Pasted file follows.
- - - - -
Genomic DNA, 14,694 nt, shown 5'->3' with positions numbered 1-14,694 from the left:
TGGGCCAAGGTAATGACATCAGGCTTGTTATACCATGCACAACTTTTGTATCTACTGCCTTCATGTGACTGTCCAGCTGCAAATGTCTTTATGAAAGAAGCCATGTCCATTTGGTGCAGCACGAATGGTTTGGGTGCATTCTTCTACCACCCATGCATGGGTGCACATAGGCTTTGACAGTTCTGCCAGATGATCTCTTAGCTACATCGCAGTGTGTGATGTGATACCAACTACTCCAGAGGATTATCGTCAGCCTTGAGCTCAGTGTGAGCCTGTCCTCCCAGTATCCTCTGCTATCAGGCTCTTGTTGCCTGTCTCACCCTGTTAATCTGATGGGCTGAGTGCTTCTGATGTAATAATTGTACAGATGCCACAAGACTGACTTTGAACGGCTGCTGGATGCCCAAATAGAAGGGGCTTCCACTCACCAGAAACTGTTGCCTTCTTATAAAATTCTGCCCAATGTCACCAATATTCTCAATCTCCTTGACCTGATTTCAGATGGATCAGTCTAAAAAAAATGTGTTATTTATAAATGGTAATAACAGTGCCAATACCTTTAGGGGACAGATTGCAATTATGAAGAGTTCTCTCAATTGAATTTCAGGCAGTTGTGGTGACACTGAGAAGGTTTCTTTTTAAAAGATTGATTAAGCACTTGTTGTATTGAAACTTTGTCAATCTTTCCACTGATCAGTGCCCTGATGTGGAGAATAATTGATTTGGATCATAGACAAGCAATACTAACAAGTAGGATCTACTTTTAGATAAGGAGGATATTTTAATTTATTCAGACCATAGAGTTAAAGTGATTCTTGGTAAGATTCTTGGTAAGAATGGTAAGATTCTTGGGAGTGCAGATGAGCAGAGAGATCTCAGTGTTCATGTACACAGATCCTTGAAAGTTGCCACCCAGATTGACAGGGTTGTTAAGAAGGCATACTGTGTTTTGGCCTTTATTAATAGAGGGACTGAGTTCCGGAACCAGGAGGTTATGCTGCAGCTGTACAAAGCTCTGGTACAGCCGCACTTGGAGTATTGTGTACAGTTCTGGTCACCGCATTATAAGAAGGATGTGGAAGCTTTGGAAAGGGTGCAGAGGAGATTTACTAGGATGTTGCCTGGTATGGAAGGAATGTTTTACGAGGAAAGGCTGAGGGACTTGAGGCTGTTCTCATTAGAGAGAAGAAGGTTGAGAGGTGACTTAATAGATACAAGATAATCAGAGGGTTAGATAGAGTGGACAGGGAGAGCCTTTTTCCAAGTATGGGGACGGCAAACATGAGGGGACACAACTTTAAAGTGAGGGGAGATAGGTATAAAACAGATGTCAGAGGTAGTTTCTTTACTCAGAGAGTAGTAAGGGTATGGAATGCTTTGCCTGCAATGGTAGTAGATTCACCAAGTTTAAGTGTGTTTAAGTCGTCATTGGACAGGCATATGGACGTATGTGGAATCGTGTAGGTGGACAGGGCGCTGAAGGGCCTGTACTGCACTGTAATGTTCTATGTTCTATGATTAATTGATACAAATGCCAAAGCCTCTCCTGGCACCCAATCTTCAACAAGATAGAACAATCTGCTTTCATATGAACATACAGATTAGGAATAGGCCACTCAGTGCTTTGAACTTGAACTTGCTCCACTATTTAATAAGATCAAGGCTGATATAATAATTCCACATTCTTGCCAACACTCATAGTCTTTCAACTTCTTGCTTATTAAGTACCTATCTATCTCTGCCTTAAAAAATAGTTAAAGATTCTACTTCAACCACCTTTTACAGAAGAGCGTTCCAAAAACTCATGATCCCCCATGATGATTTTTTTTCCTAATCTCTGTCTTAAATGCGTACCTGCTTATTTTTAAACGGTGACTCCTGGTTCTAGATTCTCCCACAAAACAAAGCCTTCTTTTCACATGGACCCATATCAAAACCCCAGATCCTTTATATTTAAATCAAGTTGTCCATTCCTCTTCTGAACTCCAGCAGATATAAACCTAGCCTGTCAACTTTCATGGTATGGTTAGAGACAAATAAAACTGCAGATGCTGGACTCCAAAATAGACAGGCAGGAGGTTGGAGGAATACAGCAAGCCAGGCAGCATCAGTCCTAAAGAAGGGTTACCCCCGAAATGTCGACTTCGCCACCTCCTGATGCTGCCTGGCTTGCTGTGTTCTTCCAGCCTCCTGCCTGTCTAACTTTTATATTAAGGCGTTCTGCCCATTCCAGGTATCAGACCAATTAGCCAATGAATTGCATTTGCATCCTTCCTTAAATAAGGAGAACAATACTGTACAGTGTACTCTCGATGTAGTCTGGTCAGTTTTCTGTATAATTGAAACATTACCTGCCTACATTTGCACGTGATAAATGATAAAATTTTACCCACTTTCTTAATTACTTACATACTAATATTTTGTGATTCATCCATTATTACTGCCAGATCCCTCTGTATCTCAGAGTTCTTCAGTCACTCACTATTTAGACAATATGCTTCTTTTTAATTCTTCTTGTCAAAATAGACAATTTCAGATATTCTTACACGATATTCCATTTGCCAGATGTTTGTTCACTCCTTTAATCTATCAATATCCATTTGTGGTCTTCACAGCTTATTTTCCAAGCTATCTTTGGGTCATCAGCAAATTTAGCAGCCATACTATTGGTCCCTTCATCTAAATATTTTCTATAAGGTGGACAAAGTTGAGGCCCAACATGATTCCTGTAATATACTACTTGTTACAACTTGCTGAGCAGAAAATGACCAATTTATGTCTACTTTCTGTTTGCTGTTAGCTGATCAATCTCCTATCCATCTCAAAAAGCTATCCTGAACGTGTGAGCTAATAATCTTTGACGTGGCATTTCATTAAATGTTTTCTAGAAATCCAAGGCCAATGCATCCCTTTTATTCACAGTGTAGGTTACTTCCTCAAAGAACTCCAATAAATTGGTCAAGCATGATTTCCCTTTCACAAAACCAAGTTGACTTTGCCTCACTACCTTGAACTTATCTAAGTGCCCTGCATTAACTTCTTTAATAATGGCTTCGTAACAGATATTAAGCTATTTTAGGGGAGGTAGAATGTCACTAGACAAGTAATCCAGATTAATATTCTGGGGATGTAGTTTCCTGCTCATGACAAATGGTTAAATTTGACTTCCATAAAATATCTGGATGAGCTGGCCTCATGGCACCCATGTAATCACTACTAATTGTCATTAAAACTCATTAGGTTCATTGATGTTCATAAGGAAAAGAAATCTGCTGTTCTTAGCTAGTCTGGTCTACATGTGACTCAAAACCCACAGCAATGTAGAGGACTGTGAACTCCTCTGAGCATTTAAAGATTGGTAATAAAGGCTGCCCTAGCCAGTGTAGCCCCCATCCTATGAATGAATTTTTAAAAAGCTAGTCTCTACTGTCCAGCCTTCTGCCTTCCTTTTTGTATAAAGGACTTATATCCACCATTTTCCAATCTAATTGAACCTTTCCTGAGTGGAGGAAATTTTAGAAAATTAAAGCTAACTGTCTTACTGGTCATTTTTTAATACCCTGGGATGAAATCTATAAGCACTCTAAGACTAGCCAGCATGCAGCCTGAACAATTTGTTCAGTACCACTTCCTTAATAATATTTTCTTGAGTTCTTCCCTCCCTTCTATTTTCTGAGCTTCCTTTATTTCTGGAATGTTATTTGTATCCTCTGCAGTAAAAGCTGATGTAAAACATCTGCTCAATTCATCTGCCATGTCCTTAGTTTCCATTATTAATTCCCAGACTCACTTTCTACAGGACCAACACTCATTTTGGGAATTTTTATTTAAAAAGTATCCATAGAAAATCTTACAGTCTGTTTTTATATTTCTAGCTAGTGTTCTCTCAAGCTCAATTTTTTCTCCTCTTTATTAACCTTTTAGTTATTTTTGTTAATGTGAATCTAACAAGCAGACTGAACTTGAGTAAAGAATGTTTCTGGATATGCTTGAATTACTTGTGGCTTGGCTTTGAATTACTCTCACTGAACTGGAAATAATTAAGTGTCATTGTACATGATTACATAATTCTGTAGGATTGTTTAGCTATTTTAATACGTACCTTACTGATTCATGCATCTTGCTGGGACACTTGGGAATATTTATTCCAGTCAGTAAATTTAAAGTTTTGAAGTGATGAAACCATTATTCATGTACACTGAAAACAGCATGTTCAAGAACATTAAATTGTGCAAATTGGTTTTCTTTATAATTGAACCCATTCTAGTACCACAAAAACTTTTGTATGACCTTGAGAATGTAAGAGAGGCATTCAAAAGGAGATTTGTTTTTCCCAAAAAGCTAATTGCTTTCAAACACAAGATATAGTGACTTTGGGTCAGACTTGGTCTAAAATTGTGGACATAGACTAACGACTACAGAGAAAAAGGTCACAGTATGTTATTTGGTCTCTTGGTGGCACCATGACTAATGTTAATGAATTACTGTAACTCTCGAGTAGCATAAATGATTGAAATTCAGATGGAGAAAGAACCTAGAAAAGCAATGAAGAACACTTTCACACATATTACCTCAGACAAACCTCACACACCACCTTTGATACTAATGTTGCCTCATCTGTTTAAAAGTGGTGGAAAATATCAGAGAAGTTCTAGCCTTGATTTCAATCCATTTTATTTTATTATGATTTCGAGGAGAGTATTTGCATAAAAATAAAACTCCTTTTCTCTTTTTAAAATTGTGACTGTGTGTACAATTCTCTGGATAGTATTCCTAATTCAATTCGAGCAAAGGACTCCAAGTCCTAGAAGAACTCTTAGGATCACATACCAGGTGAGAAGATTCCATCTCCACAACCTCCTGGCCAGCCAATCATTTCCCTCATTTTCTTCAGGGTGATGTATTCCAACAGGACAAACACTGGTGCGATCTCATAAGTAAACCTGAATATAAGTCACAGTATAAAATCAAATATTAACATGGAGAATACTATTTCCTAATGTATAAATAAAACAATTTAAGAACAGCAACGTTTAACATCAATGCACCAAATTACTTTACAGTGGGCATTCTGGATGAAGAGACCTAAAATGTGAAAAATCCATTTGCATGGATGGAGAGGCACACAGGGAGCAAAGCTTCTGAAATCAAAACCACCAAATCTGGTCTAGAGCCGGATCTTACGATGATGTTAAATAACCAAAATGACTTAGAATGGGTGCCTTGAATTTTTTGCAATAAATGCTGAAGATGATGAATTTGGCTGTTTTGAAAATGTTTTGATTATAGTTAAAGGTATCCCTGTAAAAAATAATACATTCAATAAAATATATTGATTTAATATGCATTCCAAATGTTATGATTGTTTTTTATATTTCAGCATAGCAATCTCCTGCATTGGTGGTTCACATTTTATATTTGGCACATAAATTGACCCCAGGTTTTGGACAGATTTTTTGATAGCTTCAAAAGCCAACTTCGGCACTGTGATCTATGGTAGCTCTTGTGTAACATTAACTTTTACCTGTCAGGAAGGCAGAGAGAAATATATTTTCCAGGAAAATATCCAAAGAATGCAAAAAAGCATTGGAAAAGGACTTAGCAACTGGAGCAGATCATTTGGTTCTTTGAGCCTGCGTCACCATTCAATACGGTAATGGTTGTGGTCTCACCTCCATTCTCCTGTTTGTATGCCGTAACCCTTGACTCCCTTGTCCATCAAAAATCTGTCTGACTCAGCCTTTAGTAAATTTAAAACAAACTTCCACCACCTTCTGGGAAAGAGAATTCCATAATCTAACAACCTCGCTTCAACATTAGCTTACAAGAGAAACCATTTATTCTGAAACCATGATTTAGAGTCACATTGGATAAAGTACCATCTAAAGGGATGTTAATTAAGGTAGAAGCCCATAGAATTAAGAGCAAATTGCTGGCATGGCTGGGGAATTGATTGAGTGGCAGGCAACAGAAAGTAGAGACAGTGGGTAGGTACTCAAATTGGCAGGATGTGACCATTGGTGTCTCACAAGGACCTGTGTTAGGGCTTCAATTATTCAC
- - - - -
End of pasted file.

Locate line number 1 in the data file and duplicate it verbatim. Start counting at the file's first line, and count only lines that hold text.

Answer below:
Genomic DNA, 14,694 nt, shown 5'->3' with positions numbered 1-14,694 from the left: